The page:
"WHEREAS, this action constitutes a reiteration of the continued conduct of the government of the United States of North America, intended to prevent the exercise of its sovereignty and its integral development by our people thereby serving the base interests of the North American trusts, which have hindered the growth of our economy and the consolidation of our political freedom.

"WHEREAS, in the face of such developments the undersigned, being fully conscious of their great historical responsibility and in legitimate defense of the national economy are duty bound to adopt the measures deemed necessary to counteract the harm done by the aggression inflicted upon our nation."

After August 6 the consent of the Cuban government was required before sugar-carrying ships could leave Cuban waters. To obtain this consent, on August 11 Farr, Whitlock entered into contracts with Banco Para el Commercio Exterior de Cuba, as the representative of the Castro government. The terms of these contracts were identical with those in the earlier contracts between Farr, Whitlock and the subsidiary of C.A.V. With the permission of the Cuban regime the sugar-laden S.S. Hornfels sailed for its destination, Casablanca, Morocco.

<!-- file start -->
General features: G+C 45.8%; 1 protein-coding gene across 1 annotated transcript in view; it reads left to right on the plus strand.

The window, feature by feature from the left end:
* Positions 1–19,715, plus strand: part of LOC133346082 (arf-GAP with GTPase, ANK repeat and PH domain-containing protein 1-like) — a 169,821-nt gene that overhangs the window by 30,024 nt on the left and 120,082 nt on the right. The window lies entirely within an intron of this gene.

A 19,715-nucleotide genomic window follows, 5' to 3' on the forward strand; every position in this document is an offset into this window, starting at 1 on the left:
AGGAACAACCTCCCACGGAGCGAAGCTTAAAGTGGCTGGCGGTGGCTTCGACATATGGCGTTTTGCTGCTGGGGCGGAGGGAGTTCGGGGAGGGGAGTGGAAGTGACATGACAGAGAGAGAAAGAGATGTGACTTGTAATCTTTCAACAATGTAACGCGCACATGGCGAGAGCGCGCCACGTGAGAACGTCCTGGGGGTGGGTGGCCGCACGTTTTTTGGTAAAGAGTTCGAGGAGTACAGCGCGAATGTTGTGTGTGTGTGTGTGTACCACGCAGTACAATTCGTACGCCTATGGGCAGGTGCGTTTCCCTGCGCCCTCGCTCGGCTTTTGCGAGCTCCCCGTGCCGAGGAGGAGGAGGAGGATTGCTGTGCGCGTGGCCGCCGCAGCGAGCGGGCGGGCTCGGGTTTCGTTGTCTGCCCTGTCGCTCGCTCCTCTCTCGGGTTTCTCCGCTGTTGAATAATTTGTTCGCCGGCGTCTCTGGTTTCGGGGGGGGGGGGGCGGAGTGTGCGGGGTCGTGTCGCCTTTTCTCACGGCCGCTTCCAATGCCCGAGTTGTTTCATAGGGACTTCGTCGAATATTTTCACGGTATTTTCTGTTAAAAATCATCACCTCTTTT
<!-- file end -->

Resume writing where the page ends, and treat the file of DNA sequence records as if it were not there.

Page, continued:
Banco Para el Commercio Exterior as signed the bills of lading for this sugar shipment to the plaintiff, which in turn sent them to Societe Generale, a French bank which acted as the plaintiff's agent in New York. The plaintiff instructed Societe Generale to deliver the bills of lading and a sight draft in the sum of $175,250.69 to Farr, Whitlock in return for payment of the draft. On August 26, 1960, as instructed, Societe Generale presented the documents to Farr, Whitlock for payment, but the broker refused to accept them, giving as its reason the fact that one of the three necessary copies of the shipping documents was missing.